We asked the curriculum writing pros over at Group Publishing what the keys are to writing outstanding kidmin lessons. Here’s what they said are four things critical aspects of writing curriculum.
1. Biblical Truth
First and foremost, writing curriculum for children’s ministry is at its essence being a steward of the Word of God. And that’s not to be taken lightly. We must “rightly handle” the Word of God. It’s critical to understand the context and meaning of the Scripture that we’re trying to teach children. This requires diligence in studying the biblical text.
2. Age Appropriateness
Once we understand the truth of the Scripture, we ask how this applies to the kids that we’re writing for. All of God’s Word applies to all of us–but indifferent ways at different points in our lives. If the text we’reteaching is about glorifying God in all we do, older kids may apply that to homework while preschoolers may apply it to cleaning their rooms. This is where we ask the “so what?” question for kids. Also, we need to ensure that whatever learning activities we create, the questions we ask, the words we use are age appropriate so kids can truly understand what God wants them to learn.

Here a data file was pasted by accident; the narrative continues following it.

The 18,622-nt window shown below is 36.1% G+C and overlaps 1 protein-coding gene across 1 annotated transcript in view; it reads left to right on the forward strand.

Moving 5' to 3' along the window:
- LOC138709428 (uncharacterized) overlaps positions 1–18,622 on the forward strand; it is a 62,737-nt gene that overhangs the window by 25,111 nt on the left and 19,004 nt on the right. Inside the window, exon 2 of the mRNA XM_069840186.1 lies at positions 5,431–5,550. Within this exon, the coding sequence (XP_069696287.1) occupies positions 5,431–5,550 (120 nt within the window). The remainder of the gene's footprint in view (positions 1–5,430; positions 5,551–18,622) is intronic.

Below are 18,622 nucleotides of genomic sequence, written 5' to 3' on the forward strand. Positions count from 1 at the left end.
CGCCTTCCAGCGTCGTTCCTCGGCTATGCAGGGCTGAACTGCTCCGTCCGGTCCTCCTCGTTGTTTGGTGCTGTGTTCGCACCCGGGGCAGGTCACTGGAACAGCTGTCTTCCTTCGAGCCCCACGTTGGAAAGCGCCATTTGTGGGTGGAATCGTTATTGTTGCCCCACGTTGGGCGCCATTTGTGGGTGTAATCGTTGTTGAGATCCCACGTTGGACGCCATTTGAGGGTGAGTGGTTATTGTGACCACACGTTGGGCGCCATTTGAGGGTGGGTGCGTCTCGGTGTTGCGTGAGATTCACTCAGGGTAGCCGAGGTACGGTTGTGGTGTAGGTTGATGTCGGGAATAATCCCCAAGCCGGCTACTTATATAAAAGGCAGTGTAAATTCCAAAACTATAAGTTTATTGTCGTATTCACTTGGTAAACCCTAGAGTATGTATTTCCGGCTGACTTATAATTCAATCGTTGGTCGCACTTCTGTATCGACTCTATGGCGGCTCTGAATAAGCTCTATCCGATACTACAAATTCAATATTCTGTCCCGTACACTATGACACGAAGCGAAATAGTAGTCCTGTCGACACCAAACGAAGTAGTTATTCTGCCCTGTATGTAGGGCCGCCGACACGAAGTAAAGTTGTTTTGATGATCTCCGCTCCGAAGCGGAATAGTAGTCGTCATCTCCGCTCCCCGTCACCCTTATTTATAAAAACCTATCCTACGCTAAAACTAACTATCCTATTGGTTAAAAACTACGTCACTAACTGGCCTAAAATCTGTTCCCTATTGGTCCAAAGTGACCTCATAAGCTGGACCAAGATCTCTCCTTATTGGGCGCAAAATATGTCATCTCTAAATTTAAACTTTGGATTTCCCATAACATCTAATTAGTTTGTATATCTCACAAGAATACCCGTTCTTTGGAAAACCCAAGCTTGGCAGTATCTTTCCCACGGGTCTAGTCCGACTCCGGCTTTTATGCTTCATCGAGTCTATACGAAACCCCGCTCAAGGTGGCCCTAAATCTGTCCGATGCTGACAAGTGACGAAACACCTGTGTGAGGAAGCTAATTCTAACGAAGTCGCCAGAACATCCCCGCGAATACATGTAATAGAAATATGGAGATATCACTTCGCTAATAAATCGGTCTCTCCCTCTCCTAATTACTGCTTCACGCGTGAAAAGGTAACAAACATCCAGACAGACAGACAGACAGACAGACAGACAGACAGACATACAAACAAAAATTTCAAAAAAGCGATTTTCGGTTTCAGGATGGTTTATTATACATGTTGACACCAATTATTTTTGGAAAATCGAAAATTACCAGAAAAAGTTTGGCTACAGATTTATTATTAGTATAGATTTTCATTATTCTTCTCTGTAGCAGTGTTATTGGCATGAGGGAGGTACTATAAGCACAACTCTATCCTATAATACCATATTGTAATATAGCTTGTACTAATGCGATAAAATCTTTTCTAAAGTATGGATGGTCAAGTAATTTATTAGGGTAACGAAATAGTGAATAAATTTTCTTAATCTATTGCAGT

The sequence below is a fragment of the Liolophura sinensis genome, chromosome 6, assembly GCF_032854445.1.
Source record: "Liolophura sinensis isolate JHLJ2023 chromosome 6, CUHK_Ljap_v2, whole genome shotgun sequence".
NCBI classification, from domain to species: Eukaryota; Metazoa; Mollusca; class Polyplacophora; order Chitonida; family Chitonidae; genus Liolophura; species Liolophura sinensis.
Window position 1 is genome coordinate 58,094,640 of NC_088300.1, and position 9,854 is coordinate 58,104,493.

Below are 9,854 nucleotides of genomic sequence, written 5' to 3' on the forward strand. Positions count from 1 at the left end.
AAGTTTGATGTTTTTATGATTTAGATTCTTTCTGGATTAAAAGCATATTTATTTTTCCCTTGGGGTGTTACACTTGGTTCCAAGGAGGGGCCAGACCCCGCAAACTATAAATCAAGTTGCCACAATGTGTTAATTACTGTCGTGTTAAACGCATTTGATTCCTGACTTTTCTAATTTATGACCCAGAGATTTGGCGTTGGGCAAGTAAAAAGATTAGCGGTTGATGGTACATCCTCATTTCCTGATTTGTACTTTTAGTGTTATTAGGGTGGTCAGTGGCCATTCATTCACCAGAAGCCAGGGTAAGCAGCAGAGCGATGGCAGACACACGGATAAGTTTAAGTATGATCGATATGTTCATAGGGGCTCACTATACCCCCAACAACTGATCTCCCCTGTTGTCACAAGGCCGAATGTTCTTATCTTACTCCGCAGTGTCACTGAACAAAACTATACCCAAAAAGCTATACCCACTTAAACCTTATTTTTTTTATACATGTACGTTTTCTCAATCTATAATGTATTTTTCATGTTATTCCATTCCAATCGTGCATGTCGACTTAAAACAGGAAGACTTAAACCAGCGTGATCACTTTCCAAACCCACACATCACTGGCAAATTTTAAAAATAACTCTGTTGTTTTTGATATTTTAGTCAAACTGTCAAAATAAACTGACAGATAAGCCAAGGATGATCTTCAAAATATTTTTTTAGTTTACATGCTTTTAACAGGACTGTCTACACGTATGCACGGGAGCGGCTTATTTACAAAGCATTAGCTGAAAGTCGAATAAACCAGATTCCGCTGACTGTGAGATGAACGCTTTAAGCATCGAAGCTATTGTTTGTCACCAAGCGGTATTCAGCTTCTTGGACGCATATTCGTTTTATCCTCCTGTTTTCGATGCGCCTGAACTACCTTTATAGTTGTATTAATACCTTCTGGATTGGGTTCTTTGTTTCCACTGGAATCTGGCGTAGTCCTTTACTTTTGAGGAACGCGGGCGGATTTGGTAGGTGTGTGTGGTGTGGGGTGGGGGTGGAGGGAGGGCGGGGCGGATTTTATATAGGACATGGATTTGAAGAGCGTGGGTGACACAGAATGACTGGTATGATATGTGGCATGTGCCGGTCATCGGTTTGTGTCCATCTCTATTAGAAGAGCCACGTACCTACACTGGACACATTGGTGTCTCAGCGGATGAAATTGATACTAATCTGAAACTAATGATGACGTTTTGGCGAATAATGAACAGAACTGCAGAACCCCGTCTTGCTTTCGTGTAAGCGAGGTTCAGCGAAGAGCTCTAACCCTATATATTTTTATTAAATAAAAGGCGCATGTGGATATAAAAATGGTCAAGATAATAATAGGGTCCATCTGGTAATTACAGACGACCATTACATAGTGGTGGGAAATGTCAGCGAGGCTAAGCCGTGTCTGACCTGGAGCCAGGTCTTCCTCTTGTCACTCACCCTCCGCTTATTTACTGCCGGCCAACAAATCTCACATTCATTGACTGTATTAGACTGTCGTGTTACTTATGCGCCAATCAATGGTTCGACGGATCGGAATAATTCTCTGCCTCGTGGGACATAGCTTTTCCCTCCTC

3. REAL Learning
We believe that the most effective way for kids to learn is when the lesson is Relational, Experiential, Applicable, and Learner-Based. (You can learn more about REAL Learning here.) Using REAL learning in writing curriculum makes every lesson engaging for kids and ensures that the learning will stick. We create lessons that lead to aha moments of discovery for kids. We eschew closed-ended, recall questions in favor of thought-provoking questions that lead to rich conversation.
4. Ease of Preparation
The last thing that we’re concerned about when we’re writing curriculum is that it’s easy for the teacher. We know that volunteers are busy and don have time to collect hard-to-find supplies so we keep the supplies simple. This may sound like we’re not being that creative. On the contrary, it takes a lot more creative to work within the constraints of fewer supplies than to waste creativity on a clever prop.
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